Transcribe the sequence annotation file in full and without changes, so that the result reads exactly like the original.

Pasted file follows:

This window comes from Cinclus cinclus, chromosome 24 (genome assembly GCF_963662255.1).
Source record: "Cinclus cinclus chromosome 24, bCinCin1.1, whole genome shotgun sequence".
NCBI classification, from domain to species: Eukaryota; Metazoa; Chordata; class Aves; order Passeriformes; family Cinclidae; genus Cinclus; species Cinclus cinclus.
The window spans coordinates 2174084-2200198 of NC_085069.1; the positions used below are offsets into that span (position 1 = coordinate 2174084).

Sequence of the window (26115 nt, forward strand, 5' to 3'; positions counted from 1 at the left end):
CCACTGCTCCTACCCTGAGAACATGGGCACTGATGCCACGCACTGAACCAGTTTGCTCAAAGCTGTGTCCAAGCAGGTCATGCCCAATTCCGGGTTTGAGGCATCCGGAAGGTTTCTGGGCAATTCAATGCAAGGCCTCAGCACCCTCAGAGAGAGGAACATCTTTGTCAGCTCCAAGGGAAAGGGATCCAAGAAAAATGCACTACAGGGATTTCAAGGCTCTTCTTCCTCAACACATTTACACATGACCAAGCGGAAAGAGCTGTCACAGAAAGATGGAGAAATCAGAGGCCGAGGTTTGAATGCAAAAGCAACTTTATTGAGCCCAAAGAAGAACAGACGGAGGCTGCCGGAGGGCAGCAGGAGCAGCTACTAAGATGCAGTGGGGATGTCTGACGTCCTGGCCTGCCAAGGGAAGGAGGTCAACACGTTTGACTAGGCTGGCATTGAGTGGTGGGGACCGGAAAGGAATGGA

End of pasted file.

This window comes from Cinclus cinclus, chromosome 24 (genome assembly GCF_963662255.1).
Source record: "Cinclus cinclus chromosome 24, bCinCin1.1, whole genome shotgun sequence".
NCBI classification, from domain to species: Eukaryota; Metazoa; Chordata; class Aves; order Passeriformes; family Cinclidae; genus Cinclus; species Cinclus cinclus.
The window spans coordinates 2174084-2200198 of NC_085069.1; the positions used below are offsets into that span (position 1 = coordinate 2174084).

Sequence of the window (26115 nt, forward strand, 5' to 3'; positions counted from 1 at the left end):
CCACTGCTCCTACCCTGAGAACATGGGCACTGATGCCACGCACTGAACCAGTTTGCTCAAAGCTGTGTCCAAGCAGGTCATGCCCAATTCCGGGTTTGAGGCATCCGGAAGGTTTCTGGGCAATTCAATGCAAGGCCTCAGCACCCTCAGAGAGAGGAACATCTTTGTCAGCTCCAAGGGAAAGGGATCCAAGAAAAATGCACTACAGGGATTTCAAGGCTCTTCTTCCTCAACACATTTACACATGACCAAGCGGAAAGAGCTGTCACAGAAAGATGGAGAAATCAGAGGCCGAGGTTTGAATGCAAAAGCAACTTTATTGAGCCCAAAGAAGAACAGACGGAGGCTGCCGGAGGGCAGCAGGAGCAGCTACTAAGATGCAGTGGGGATGTCTGACGTCCTGGCCTGCCAAGGGAAGGAGGTCAACACGTTTGACTAGGCTGGCATTGAGTGGTGGGGACCGGAAAGGAATGGA